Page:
This week I’ll shift away from the cognitive biases and irrational behavior that affect our decision-making, and instead shift my focus towards one of the most important aspects of investing: portfolio theory. Modern portfolio theory (MPT) focuses on building a portfolio of assets that maximizes the risk-adjusted return — that is, maximizes the expected return of an investment portfolio while minimizing its risk (learn more about how to avoid risk here). MPT uses concepts gleaned from finance and econometrics to build a diversified portfolio, and some of the mathematical models can be rather complex. But at a fundamental level, MPT concerns diversification, and the tradeoff between risk and reward. I may delve into the more esoteric aspects of MPT in the future, but for now, I will focus on this simple, yet significant tradeoff.
If we make the reasonable assumption that individuals are risk-averse — that is, all else equal, they would prefer less risk — then in order for an investor to accept more risk, they must have a higher expected return. While there are a variety of strategies to hedge risk, from option spreads to diversification, it is virtually impossible to completely eliminate all investment risk without resorting to a portfolio comprised entirely of “risk free assets,” usually U.S. Treasury bonds (if the United States ever actually defaults on its debt, the only resources of any value will be canned food, bottled water, and ammunition). But the goal should not be to avoid risk, but to understand its integral role in investment decisions.
Using the aforementioned rule, portfolios with greater risk should have a higher expected return; however, this return will naturally be more volatile. A higher expected return means a higher return on the average. In any given instance, it is likely to be extreme and produce either a large gain or loss. The opposite is true of lower risk portfolios — the average return will be lower, but it is more likely to be consistent, and its spread will be smaller.
That is not to say a riskier portfolio will necessarily always yield a higher return. Part of smart investing centers around making calculated risks by building portfolios where risk is correlated with expected return. MPT was born out of the desire to mathematically optimize risk-adjusted return, but it is not necessary in order to achieve correlated risk and return.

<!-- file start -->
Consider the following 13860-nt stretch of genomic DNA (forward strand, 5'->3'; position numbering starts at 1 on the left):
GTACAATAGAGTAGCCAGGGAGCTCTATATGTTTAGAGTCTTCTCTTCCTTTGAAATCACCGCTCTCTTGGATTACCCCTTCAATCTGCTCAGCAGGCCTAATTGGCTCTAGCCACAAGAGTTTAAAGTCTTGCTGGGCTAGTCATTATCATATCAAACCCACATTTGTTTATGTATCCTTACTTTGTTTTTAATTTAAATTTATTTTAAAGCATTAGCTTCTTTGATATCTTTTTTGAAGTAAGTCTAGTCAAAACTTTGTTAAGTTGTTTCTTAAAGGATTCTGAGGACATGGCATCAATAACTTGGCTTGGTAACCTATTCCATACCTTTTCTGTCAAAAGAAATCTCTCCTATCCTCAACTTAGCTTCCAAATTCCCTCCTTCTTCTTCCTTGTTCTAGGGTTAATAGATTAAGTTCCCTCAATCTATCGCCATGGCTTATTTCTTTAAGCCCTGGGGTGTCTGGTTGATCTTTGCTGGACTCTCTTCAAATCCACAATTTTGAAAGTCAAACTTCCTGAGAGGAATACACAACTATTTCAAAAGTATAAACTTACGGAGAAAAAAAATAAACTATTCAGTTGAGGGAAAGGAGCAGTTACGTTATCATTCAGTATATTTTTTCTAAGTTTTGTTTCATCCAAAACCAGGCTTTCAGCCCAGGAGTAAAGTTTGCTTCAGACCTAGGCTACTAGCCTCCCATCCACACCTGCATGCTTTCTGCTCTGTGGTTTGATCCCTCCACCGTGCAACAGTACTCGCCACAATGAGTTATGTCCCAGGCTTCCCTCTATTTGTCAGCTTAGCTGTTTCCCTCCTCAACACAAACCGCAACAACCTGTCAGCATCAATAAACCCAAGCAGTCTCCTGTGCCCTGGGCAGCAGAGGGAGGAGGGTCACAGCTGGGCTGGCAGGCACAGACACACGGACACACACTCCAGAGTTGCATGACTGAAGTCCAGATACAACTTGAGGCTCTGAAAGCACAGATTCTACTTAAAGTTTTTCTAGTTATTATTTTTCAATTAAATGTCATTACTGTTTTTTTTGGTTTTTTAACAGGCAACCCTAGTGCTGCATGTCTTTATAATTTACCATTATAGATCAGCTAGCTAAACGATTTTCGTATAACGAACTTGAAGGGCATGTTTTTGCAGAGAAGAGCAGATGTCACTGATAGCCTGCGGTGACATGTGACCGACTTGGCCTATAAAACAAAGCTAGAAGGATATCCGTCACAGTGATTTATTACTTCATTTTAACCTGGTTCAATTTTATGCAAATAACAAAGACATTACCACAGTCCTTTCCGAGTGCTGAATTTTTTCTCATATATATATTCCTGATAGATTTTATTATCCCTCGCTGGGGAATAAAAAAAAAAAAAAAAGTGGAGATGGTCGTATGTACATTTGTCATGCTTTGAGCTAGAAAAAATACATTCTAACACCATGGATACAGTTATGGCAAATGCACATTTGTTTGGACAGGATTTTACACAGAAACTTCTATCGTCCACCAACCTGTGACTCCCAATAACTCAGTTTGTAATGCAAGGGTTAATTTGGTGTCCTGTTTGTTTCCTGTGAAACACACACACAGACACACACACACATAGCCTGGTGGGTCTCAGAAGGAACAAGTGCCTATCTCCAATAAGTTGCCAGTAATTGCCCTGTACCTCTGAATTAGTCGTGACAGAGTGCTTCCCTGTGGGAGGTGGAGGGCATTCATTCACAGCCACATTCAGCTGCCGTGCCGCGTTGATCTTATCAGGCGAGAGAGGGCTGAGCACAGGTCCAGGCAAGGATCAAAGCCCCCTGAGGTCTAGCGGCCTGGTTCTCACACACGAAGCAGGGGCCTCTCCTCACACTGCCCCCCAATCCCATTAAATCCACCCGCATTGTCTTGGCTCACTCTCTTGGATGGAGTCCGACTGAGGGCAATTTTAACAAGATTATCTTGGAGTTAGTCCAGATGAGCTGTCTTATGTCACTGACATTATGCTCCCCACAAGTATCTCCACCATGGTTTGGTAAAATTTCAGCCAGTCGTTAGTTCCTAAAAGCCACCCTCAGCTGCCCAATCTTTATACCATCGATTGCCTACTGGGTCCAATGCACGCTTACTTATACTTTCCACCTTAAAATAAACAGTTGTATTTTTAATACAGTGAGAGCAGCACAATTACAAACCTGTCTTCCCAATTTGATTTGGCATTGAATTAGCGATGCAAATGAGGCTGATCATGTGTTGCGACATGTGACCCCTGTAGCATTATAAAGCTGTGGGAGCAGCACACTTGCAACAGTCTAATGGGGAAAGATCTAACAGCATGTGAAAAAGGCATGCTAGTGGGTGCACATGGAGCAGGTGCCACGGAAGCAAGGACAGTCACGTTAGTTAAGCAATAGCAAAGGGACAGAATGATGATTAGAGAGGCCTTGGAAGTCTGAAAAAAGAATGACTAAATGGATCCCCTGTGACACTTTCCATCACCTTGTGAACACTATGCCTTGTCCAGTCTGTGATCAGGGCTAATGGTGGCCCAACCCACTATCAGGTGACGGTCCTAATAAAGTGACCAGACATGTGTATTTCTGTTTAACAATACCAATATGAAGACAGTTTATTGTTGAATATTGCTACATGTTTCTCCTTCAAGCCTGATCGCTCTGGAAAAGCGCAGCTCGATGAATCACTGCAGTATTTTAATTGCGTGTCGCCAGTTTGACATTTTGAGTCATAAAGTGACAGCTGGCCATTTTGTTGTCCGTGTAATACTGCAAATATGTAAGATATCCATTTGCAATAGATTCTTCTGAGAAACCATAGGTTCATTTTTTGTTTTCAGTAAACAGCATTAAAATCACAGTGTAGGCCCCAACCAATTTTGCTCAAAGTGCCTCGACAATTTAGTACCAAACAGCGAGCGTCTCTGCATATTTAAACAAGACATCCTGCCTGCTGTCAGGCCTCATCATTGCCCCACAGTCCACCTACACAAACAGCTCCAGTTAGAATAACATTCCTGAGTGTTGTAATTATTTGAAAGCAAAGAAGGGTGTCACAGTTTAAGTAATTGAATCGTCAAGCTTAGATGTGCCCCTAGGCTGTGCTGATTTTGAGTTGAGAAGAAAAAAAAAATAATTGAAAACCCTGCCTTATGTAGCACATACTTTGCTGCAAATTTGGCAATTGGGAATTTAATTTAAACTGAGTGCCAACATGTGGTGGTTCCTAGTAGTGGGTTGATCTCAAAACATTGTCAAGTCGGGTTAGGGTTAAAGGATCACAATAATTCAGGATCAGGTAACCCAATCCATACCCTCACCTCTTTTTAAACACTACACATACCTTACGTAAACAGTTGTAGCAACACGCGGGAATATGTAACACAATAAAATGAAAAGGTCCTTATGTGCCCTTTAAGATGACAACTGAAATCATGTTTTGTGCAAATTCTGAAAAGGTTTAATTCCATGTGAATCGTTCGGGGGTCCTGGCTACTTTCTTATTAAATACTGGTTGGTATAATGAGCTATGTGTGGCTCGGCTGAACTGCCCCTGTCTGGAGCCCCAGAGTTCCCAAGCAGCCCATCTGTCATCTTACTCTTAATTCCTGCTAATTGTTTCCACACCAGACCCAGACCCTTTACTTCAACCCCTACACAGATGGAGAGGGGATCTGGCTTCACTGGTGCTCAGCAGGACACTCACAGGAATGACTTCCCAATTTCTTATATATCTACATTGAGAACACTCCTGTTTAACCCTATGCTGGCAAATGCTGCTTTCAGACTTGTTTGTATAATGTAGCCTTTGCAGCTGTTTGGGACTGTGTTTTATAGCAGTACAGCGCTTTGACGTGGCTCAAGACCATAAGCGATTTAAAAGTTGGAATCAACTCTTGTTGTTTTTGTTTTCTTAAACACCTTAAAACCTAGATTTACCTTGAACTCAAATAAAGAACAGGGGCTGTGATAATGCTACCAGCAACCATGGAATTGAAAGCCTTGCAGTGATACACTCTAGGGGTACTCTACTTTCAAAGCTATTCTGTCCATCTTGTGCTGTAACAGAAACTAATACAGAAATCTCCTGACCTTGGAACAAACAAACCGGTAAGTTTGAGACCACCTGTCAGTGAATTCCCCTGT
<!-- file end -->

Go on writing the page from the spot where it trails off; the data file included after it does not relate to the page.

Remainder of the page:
With a firm understanding of the relationship between risk and return, it is important for an investor, especially a beginner, to understand his or her “risk appetite,” otherwise known as one’s willingness to accept greater risk, in return for a higher expected return. “Risk appetites” are also heavily influenced by one’s “investment horizon” — how long one expects to hold an investment, whether an individual asset or an entire portfolio.
Most long-term investing is focused on increasing one’s assets for retirement. Since most new investors are relatively young, either in their college years or early twenties, they tend to have decades to go before retirement, giving them a rather distant investment horizon, and thus a naturally greater risk appetite. Young investors should generally accept more risk, whether that takes the form of more aggressive investments in newer companies, high-growth index funds, or leveraged ETFs. While greater risk leaves young investors open to losing more on a downward market swing, they have the time to bounce back.
The opposite is also true. Investors with smaller investment horizons — whether they’re older, and therefore closer to retirement, or have short-term goals, such as maximizing the value of college funds for their children — should have less of an appetite for risk. This often takes the form of a focus on blue chip stocks, steady index funds, and low-risk bonds.
The reasoning behind this is fairly straightforward. An investor in their twenties should be less concerned with the possibility of suffering a large loss in the short run (a couple of years) if they are able to achieve a much larger gain over the long term (a decade); once they reach retirement age, the short-term losses are far less important than the larger, long-term gains. On the other hand, an investor in their seventies should prefer a lower, albeit much more consistent, return; they are far less likely to have the time and resources, especially if they are no longer working, to be able to recover from short-term losses. In the end, it comes down to the short run versus the long run, and which is more important to your investment decisions.
There are, of course, many aspects of portfolio theory beyond risk appetites and investment horizons. But these are fundamental parts of investing, and they should be properly understood by all. Each and every investor should carefully consider (and regularly re-evaluate) their appetite for risk, and the level of risk in their portfolio, in order to meet their specific investment goals.